CAM photosynthesis—Crassulacean acid metabolism is a modified photosynthetic system that is somewhat similar to C4 photosynthesis in that 4-carbon compounds are produced during the carbon-fixing reactions. CAM plants accumulate malic acid in their chlorenchyma tissues at night, which is converted back to carbon dioxide during the day. In the daytime, malic acid diffuses out of the vacuoles and is converted to carbon dioxide for use in the Calvin cycle. PEP carboxylase is responsible for converting the carbon dioxide plus PEP to malic acid at night. This modification allows for a greater amount of carbon dioxide to be converted to carbohydrate during the day than would be otherwise converted given the conditions CAM plants generally grow in. CAM plants generally close their stomata during the day in order to reduce water loss. There are more than 20 families that contain CAM plants, including cacti, stonecrops, orchids, bromeliads and many succulents growing in regions of high light intensity. There are some succulents that do not have CAM photosynthetic capabilities, as well as non-succulents that do have the ability.
Respiration is the group of processes that utilizes the energy that is stored through the photosynthetic processes. The steps in respiration are small enzyme-mediated steps that release tiny amounts of immediately available energy, the energy released is usually stored in ATP molecules which allow for even more efficient use of an organism’s energy. Respiration occurs in the mitochondria and cytoplasm of cells.
There are several forms of respiration: aerobic—which requires oxygen, anaerobic—which occurs in the absence of oxygen, and fermentation—which also occurs in the absence of oxygen.
Aerobic respiration is the most common form of respiration and cannot be completed without oxygen gas. The controlled release of energy is the main event in aerobic respiration.
Certain types of bacteria and other organisms without oxygen gas carry on anaerobic respiration and fermentation. Compared to aerobic respiration the amount of energy released is quite small. The main difference between aerobic respiration and fermentation is in the way hydrogen is released and combined with other substances. Two very common forms of fermentation are summed up by the following equations:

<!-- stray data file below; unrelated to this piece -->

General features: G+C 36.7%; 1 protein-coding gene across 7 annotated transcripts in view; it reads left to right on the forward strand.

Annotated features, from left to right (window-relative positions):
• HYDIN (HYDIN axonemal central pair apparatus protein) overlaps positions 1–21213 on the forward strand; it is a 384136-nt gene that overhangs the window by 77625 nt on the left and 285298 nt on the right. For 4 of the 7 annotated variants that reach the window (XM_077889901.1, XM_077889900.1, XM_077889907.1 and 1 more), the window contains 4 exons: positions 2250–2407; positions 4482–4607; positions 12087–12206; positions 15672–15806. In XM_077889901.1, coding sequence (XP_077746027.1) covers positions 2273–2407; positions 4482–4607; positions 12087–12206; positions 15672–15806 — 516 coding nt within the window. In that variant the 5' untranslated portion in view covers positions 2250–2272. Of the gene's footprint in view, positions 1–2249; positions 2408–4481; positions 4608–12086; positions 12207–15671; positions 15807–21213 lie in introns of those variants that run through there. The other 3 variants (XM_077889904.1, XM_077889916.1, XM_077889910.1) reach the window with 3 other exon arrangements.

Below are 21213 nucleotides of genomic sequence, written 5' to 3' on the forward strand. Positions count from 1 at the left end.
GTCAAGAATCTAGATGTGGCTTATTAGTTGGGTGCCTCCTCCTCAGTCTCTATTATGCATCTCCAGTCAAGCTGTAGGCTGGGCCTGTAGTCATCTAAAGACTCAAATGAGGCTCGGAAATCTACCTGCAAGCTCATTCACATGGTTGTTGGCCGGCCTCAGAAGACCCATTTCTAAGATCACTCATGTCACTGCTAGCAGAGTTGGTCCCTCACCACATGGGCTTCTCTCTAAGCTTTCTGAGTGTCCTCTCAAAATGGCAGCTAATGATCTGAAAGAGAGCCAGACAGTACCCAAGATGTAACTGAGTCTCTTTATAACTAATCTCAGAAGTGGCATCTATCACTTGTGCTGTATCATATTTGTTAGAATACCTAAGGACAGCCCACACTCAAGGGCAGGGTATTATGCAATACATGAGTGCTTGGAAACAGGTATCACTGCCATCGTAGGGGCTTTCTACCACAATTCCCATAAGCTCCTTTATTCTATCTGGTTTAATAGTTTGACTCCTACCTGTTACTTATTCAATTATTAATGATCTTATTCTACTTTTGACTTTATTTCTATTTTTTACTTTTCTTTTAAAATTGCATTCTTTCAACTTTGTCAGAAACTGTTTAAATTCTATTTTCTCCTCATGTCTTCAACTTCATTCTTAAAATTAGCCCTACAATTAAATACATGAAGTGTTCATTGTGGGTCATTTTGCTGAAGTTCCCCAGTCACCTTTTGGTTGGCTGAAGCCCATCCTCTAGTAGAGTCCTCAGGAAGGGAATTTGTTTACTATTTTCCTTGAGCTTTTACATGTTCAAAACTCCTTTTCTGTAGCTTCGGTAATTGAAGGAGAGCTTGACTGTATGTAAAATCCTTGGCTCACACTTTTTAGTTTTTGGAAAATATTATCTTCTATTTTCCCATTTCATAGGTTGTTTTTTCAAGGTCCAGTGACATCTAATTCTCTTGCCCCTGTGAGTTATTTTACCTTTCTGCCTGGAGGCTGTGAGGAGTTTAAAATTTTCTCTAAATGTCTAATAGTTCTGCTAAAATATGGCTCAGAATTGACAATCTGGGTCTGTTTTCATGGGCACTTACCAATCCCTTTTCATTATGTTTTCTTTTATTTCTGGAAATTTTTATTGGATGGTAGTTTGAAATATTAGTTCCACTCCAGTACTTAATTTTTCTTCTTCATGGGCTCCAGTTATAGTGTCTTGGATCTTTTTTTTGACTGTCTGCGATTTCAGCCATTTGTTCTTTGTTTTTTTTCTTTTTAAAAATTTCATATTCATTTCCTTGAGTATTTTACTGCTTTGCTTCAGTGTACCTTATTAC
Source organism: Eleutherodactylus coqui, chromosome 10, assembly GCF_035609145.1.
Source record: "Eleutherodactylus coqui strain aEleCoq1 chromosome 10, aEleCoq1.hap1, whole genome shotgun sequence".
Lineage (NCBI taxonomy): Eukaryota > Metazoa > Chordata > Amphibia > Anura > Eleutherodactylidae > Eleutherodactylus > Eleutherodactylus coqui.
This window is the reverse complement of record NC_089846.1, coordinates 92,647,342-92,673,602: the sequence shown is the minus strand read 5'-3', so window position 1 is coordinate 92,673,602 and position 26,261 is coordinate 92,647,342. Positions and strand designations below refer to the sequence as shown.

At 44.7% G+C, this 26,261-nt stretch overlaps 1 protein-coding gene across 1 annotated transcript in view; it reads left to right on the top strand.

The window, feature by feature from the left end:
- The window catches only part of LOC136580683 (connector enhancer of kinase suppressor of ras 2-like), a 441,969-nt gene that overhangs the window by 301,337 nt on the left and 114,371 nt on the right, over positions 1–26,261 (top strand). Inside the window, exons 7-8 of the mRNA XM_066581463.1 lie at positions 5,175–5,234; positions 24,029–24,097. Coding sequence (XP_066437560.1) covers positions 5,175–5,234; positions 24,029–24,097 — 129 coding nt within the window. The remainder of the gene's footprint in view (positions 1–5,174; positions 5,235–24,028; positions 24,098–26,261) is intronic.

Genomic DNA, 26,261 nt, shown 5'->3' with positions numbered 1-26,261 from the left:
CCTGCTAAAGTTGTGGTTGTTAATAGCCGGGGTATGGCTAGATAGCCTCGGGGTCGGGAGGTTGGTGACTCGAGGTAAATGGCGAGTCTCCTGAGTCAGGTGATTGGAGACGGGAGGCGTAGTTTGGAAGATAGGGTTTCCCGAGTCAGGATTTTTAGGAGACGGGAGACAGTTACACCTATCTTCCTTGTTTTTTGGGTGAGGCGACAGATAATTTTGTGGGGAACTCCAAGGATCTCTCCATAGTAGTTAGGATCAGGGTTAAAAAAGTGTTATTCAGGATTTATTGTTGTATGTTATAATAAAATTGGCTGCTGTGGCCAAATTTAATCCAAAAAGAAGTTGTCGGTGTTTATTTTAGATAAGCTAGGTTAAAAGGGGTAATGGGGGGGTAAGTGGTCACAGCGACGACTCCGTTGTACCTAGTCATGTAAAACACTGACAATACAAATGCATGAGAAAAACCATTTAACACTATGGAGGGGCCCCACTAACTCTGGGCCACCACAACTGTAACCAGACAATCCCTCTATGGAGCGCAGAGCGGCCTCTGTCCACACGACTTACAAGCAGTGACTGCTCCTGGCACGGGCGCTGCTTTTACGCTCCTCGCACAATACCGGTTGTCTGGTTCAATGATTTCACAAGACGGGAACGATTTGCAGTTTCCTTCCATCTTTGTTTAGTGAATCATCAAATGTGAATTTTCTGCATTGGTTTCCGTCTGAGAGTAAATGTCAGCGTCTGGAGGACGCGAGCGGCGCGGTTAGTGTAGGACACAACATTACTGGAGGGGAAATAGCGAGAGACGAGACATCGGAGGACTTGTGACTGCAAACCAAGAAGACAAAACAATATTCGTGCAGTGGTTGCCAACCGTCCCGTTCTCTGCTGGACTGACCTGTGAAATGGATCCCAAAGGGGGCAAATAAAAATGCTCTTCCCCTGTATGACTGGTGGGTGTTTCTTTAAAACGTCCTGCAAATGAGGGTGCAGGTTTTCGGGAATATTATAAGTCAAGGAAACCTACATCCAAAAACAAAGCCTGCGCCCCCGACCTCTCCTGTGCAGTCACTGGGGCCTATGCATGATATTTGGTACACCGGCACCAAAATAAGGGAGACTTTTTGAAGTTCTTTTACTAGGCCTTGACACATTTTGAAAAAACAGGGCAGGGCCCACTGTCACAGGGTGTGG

(Equation 1) C6H12O6 (glucose) -> (with enzymes)-> 2C2H5OH (ethyl alcohol)+ 2CO2 (carbon dioxide) + energy (ATP)
(Equation 2) C6H12O6 (glucose) -> (with enzymes) -> 2C3H6O3 (lactic acid) + energy (ATP)
Note the first equation is particularly valuable to the brewing industry.
Glycolysis—the first step does not require oxygen gas (O2) and takes place in the cytoplasm. The glycolytic phase is subdivided into three main steps and several smaller ones. Each step is mediated by an enzyme. A small amount of energy is released and hydrogen atoms are removed from compounds derived from glucose. The main gist of the steps are:
Glycolysis requires two molecules of ATP to get the process started. In the processes, four ATP molecules are created, with a net gain of 2 ATP molecules at the end of glycolysis. The hydrogen ions and electrons that are released are held by an acceptor molecule called NAD—nicotinamide adenine dinucleotide. The overall end products of glycolysis is: 2-ATP molecules, 2-NADH molecules, and pyruvic acid.
The next step depends on the kind of respiration involved—aerobic, true anaerobic or fermentation. In aerobic respiration (with oxygen present), the next steps are Krebs Cycle and Electron Transport Chain.
The Krebs Cycle (or citric acid cycle)—The Krebs cycle takes place in the fluid matrix of the cristae compartments of the mitochondria. It is called the citric acid cycle because of all the intermediate acids in the cycle. The pyruvic acid product of glycolysis is restructured, some of the CO2 is lost and becomes acetyl CoA which then dumps into the Krebs cycle. During the restructuring of pyruvic acid, a molecule of NADH is produced. The Krebs cycle removes energy, CO2, and hydrogen from acetyl CoA via enzyme-mediated reactions of organic acids.